|February 24, 2013
Deutsche Bank, long coddled by the German government, is mired in a swamp of costly “matters,” such as the Libor rate-rigging scandal or the carbon-trading tax-fraud scandal that broke with a televised raid by 500 police officers on its headquarters. It’s writing down assets and setting up reserves to settle these allegations.
Co-CEO Jürgen Fitschen insinuated more gloom was to come. The bank, he said, would “be confronted with more developments in these and other matters” [The Putrid Smell Suddenly Emanating From European Banks]. And now, one of these other matters seeped to the surface: the bank had known for years about the impact of commodities speculation on food prices and the havoc it wreaked on people in poor countries. And it had lied to the German Parliament about it.
On June 27, 2012, David Folkerts-Landau, head of Deutsche Bank’s DB Research, educated a parliamentary commission about the dire consequences of food price inflation—and what didn’t cause it.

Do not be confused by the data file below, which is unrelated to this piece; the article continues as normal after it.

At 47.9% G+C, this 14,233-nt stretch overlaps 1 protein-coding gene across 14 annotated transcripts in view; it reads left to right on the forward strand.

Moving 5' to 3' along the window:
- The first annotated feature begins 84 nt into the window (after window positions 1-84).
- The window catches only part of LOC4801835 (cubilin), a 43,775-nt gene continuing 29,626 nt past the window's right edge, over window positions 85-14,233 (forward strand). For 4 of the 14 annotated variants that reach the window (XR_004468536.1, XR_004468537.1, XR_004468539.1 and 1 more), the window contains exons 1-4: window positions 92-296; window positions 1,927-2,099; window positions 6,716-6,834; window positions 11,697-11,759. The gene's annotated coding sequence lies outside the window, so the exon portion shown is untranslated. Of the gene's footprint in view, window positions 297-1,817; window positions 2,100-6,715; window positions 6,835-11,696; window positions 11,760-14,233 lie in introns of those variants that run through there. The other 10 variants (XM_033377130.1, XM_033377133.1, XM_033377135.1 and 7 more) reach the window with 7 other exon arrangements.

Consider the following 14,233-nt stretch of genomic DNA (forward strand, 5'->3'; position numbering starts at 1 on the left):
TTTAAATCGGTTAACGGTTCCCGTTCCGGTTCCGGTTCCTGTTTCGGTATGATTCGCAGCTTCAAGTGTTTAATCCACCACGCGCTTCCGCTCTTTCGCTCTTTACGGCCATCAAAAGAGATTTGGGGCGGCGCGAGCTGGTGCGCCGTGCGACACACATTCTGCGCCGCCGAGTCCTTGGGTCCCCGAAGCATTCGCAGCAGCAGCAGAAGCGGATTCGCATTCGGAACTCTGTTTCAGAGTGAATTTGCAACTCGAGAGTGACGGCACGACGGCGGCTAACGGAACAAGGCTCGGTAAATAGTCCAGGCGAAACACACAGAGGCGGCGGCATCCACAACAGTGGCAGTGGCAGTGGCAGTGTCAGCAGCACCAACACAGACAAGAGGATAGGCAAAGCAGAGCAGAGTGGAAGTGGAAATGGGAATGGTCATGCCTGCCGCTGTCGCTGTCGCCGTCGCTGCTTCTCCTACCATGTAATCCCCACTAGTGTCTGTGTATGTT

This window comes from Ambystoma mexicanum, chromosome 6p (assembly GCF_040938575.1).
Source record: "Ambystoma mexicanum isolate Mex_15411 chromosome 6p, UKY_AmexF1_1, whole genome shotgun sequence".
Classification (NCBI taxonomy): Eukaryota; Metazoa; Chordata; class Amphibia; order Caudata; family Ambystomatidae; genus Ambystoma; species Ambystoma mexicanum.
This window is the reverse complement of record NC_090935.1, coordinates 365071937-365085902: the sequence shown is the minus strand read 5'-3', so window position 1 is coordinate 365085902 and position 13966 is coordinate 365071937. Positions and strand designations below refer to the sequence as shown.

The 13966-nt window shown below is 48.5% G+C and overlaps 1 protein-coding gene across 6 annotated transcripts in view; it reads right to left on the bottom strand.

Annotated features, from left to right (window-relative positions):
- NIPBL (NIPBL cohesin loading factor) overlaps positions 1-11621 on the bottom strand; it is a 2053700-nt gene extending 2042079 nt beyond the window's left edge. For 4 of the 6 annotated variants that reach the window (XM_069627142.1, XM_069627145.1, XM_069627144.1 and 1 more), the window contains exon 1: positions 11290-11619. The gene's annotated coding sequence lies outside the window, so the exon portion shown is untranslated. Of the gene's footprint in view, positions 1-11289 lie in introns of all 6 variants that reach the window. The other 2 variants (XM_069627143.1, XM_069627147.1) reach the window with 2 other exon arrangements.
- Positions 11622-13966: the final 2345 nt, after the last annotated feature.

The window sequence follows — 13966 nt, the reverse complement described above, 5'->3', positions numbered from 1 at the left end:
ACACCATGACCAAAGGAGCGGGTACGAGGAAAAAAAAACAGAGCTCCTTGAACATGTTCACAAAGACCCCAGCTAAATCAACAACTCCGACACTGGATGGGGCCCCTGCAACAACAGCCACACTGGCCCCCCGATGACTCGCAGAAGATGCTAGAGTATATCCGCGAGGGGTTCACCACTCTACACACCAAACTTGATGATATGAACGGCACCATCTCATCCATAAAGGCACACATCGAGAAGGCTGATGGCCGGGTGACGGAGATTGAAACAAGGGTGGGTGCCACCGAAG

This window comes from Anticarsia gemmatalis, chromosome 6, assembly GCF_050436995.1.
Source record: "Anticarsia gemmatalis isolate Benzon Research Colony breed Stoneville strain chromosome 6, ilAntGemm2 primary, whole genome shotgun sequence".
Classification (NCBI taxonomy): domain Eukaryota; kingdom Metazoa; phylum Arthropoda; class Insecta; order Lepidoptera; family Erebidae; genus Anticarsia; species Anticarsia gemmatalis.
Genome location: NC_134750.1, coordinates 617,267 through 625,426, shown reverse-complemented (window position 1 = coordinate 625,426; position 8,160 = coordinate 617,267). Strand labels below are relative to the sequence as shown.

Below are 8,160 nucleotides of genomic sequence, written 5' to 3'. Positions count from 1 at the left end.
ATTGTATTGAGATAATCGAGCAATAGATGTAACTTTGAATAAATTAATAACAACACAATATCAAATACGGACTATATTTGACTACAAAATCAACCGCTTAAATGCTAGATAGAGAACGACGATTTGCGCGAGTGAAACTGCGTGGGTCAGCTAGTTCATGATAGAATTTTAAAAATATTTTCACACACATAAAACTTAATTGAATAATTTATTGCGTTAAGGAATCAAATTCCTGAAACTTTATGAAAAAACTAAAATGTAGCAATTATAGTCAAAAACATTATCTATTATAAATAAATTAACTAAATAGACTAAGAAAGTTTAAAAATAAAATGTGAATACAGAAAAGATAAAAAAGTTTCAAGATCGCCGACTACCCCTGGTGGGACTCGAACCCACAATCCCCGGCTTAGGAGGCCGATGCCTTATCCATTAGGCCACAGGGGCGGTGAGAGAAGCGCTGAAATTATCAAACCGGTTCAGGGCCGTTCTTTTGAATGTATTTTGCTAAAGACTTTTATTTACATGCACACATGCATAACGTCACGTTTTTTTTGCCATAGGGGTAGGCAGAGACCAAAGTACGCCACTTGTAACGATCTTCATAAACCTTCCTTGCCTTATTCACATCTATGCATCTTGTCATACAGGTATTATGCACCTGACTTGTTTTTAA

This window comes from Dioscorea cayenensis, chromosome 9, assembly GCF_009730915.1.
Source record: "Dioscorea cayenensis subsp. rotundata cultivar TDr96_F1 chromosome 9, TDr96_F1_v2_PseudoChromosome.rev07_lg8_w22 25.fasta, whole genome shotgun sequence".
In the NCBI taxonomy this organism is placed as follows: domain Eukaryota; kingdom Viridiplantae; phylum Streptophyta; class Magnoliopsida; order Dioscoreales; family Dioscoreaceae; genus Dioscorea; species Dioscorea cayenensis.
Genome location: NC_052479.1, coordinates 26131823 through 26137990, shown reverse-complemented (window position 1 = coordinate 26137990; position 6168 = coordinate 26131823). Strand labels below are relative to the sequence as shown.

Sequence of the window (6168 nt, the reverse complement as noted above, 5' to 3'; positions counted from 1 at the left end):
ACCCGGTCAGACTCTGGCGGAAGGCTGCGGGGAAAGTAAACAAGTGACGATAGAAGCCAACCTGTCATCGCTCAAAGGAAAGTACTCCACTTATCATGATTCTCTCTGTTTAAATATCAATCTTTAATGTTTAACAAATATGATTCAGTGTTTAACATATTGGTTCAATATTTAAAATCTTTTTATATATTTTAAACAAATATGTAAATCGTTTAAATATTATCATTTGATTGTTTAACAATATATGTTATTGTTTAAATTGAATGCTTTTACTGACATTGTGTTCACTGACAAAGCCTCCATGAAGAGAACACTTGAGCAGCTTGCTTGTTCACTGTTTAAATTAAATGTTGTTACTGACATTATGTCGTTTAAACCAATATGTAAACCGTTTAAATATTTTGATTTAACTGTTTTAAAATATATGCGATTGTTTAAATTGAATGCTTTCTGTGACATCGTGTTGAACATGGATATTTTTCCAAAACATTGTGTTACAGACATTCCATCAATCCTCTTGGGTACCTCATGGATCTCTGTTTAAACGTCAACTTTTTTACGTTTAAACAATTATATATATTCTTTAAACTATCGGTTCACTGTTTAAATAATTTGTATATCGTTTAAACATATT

“In developing countries where often up to 90% of the income must be spent on food,” he said, “price increases of wheat, corn, and soybeans in the years 2007-2008 and 2010-2011 had devastating consequences.” Volatility made it worse. “Even spikes of only a few months are a serious threat to food security.”
While the volume of options and derivatives in agricultural markets had been ballooning in recent years, “primarily in search of higher yields,” he said, there was “hardly any sound empirical evidence” for the assertion that any of it “led to price increases or higher volatility.”
He cited the big players. The US Commodity and Futures Trading Commission (CFTC) had received “no reliable economic analysis” that showed that excessive speculation influenced the markets. US Department of Agriculture came to the same conclusion in 2009. And the Bank for International Settlements (BIS) pointed out as early as 2007 that there was “no convincing causal relationship” between speculation and price increases. That the BIS would say that makes sense: it groups together 58 central banks, including the most prodigious money printers. On its board: Fed Chairman Ben Bernanke, NY Fed President William Dudley, ECB President Mario Draghi, etc. etc.
Thus inspired, Folkerts-Landau concluded that “commodity prices are primarily determined by fundamental demand and supply factors,” not speculation.Read More...